aspirant
We know of thoughts retrieved from memory but where do creative, unknown thoughts come from?
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beebee
I've often wondered that myself, aspirant.
Where do ideas and sometimes inspiration, or courage come from?

You wrote something the other day and it had to do with the speed of light 160,000 mps vs the speed sound, 
and ask if it was possible that unknown to us, parts of our DNA might be able to pick up signals or info from light.

I thought that was an intriguing thought.
Truly I did.

And I thought about what you had written when I read this today.

Physicists Just Detected a Very Odd Particle That Isn't a Particle at All

quasiparticle
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It sounds like the start of a very bad physics riddle: I'm a particle that really isn't; I vanish before I can even be detected, yet can be seen. I break your understanding of physics but don't overhaul your knowledge. Who am I?

It's an odderon, a particle that's even more odd than its name suggests, and it may have recently been detected at the Large Hadron Collider, the most powerful atom smasher, where particles are zipped at near light speed around a 17-mile-long (27 kilometers) ring near Geneva in Switzerland.

It's just complicated

First off, the odderon is not really a particle. What we think of as particles are usually very stable: electrons, protons, quarks, neutrinos and so on. You can hold a bunch of them in your hand and carry them around with you. Heck, your hand is literally made of them. And your hand isn't vanishing into thin air anytime soon, so we can probably safely assume that its fundamental particles are in for the long term. [7 Strange Facts About Quarks]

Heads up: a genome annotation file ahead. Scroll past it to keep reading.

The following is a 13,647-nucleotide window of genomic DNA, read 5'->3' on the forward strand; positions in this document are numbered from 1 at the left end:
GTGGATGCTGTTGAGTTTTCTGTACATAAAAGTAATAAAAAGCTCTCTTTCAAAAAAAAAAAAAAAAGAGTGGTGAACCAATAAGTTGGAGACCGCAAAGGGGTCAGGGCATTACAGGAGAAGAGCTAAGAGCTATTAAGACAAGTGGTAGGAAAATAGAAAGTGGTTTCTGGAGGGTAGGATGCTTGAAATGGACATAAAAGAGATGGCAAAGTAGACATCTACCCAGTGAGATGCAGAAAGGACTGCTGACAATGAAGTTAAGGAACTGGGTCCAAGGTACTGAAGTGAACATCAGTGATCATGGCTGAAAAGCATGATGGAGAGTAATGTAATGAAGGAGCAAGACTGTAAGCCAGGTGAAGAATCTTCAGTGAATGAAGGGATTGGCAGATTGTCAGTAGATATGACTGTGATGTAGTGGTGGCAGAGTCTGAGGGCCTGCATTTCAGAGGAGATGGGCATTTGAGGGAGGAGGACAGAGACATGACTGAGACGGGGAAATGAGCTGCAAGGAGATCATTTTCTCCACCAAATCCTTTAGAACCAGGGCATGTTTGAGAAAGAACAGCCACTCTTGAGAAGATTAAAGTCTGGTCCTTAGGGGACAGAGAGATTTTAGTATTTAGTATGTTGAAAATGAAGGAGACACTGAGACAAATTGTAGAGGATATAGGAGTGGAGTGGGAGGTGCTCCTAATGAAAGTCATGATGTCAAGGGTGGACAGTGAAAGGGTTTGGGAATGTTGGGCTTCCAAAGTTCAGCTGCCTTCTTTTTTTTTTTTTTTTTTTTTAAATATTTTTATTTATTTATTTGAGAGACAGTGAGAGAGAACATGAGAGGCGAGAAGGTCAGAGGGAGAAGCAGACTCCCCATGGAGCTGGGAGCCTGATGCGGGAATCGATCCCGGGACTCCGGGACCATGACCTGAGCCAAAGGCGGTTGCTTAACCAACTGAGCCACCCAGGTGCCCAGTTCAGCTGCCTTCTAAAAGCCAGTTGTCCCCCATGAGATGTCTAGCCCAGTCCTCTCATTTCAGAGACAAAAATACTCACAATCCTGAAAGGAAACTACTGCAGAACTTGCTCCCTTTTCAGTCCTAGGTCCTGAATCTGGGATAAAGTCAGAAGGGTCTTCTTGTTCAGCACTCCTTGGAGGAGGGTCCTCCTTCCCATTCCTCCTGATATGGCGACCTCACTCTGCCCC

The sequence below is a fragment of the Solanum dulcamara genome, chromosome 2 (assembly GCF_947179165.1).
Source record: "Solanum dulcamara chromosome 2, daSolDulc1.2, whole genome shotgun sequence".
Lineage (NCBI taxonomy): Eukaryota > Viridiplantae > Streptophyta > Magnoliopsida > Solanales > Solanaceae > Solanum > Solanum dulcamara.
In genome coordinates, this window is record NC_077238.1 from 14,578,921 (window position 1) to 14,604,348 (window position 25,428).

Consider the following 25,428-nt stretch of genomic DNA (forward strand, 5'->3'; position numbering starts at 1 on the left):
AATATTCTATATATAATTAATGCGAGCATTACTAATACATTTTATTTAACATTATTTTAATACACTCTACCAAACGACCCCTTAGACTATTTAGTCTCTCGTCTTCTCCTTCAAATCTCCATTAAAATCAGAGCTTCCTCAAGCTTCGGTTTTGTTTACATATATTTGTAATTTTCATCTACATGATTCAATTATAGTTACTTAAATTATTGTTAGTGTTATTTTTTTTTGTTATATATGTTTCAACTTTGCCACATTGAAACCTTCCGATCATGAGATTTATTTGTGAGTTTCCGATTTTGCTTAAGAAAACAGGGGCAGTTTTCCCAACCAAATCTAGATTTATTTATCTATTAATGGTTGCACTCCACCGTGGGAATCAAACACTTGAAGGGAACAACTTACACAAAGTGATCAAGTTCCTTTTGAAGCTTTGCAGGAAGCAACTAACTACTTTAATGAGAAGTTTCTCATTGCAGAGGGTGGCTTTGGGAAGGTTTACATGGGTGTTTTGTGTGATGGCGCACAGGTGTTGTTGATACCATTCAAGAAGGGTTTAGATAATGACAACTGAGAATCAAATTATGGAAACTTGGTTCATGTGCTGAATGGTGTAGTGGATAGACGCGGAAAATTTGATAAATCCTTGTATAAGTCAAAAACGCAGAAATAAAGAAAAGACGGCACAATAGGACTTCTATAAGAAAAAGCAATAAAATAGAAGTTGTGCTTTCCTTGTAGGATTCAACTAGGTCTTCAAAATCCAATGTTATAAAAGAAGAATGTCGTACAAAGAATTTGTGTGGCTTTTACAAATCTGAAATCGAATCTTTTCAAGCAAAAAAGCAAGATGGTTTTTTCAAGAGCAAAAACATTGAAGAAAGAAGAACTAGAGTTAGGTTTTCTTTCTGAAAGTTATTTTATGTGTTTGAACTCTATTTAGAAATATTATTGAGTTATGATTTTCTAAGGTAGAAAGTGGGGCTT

~snip~

It's here that physicists face a mathematical dilemma. They can either attempt to fully describe all the complicated messiness that leads to these effervescent patterns, or they can pretend — purely for the sake of convenience — that these patterns are "particles" in their own right, but with odd properties, like negative masses and spins that change with time. [5 Seriously Mind-Boggling Math Facts]

Physicists choose the latter option, and thus the quasiparticle is born. Quasiparticles are brief, effervescent patterns or ripples of energy that appear in the midst of a high-energy particle collision. But since it takes a lot of legwork to fully describe that situation mathematically, physicists take some shortcuts and pretend that these patterns are their own particles. It's done just to make the math easier to handle. So, quasiparticles are treated like particles, even though they definitely aren't.



https://www.space.com/odderons-quasiparticles-detected.html

So there's really a lot we don't know, and it seems to be the more we find out,  the more we realize how much more there is to learn.

I've always been interested in how life got started on earth, for instance.
Was it from Stardust, perhaps an asteroid crashing into earth, that brought life from somewhere else with it?
Who knows? Or how information might be conveyed.
We will not win fighting what we hate but by saving what we love.

Keep Calm and Carry On 👍


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Fire With Fire